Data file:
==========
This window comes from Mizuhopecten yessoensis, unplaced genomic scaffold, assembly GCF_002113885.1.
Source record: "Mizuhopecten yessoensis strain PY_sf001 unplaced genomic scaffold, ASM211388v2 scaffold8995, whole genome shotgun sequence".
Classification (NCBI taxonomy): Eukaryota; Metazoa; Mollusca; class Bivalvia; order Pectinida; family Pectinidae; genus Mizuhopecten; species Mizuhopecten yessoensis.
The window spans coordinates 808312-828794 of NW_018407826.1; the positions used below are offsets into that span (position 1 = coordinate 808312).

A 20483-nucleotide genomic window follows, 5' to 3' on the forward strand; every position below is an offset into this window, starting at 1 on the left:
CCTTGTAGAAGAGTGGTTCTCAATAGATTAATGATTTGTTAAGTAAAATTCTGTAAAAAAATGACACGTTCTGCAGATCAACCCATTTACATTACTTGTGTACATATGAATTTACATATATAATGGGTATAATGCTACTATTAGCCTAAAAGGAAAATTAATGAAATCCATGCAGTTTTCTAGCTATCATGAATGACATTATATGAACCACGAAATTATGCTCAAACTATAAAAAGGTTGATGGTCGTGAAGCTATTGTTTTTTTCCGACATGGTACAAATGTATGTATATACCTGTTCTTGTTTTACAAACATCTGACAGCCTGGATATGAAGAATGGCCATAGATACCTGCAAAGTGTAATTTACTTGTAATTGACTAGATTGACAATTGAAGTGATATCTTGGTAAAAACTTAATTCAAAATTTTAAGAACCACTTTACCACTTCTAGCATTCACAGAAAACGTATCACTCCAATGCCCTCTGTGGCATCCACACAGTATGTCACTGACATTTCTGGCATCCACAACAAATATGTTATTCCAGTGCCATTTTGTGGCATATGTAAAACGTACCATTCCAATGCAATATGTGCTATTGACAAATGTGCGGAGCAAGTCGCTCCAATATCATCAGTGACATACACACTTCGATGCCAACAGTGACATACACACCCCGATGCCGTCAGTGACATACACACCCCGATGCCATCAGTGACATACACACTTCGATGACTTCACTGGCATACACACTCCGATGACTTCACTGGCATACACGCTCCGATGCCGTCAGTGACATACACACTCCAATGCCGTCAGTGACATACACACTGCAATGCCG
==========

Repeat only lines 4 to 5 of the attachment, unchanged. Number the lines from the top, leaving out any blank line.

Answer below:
The window spans coordinates 808312-828794 of NW_018407826.1; the positions used below are offsets into that span (position 1 = coordinate 808312).

A 20483-nucleotide genomic window follows, 5' to 3' on the forward strand; every position below is an offset into this window, starting at 1 on the left: